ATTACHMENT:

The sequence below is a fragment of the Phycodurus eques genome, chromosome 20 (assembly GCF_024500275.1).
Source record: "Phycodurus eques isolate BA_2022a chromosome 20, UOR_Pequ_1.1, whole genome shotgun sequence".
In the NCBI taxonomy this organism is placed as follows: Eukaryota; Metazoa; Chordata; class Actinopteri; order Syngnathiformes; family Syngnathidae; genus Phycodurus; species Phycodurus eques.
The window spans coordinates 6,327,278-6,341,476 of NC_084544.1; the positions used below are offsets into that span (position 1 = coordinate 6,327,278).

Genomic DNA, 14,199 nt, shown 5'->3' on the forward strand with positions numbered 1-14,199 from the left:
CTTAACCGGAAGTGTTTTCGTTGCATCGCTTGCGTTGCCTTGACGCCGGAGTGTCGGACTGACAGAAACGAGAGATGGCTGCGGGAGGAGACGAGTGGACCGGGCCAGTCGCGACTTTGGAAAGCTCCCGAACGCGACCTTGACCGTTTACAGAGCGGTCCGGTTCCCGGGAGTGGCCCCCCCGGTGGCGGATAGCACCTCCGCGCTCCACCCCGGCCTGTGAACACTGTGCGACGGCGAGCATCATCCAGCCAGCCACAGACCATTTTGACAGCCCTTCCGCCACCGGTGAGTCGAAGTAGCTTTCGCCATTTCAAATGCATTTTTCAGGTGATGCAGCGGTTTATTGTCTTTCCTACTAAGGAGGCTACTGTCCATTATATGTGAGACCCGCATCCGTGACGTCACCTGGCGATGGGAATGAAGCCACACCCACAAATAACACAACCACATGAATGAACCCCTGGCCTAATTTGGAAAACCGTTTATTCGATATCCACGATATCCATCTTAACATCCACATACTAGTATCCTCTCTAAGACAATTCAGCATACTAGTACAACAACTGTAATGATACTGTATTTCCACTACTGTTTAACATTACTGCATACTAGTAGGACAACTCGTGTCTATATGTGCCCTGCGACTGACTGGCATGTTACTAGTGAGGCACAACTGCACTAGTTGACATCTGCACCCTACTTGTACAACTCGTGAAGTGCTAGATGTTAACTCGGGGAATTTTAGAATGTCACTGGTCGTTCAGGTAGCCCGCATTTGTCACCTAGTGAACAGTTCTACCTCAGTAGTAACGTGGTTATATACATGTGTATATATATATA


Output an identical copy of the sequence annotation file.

The sequence below is a fragment of the Phycodurus eques genome, chromosome 20 (assembly GCF_024500275.1).
Source record: "Phycodurus eques isolate BA_2022a chromosome 20, UOR_Pequ_1.1, whole genome shotgun sequence".
In the NCBI taxonomy this organism is placed as follows: Eukaryota; Metazoa; Chordata; class Actinopteri; order Syngnathiformes; family Syngnathidae; genus Phycodurus; species Phycodurus eques.
The window spans coordinates 6,327,278-6,341,476 of NC_084544.1; the positions used below are offsets into that span (position 1 = coordinate 6,327,278).

Genomic DNA, 14,199 nt, shown 5'->3' on the forward strand with positions numbered 1-14,199 from the left:
CTTAACCGGAAGTGTTTTCGTTGCATCGCTTGCGTTGCCTTGACGCCGGAGTGTCGGACTGACAGAAACGAGAGATGGCTGCGGGAGGAGACGAGTGGACCGGGCCAGTCGCGACTTTGGAAAGCTCCCGAACGCGACCTTGACCGTTTACAGAGCGGTCCGGTTCCCGGGAGTGGCCCCCCCGGTGGCGGATAGCACCTCCGCGCTCCACCCCGGCCTGTGAACACTGTGCGACGGCGAGCATCATCCAGCCAGCCACAGACCATTTTGACAGCCCTTCCGCCACCGGTGAGTCGAAGTAGCTTTCGCCATTTCAAATGCATTTTTCAGGTGATGCAGCGGTTTATTGTCTTTCCTACTAAGGAGGCTACTGTCCATTATATGTGAGACCCGCATCCGTGACGTCACCTGGCGATGGGAATGAAGCCACACCCACAAATAACACAACCACATGAATGAACCCCTGGCCTAATTTGGAAAACCGTTTATTCGATATCCACGATATCCATCTTAACATCCACATACTAGTATCCTCTCTAAGACAATTCAGCATACTAGTACAACAACTGTAATGATACTGTATTTCCACTACTGTTTAACATTACTGCATACTAGTAGGACAACTCGTGTCTATATGTGCCCTGCGACTGACTGGCATGTTACTAGTGAGGCACAACTGCACTAGTTGACATCTGCACCCTACTTGTACAACTCGTGAAGTGCTAGATGTTAACTCGGGGAATTTTAGAATGTCACTGGTCGTTCAGGTAGCCCGCATTTGTCACCTAGTGAACAGTTCTACCTCAGTAGTAACGTGGTTATATACATGTGTATATATATATA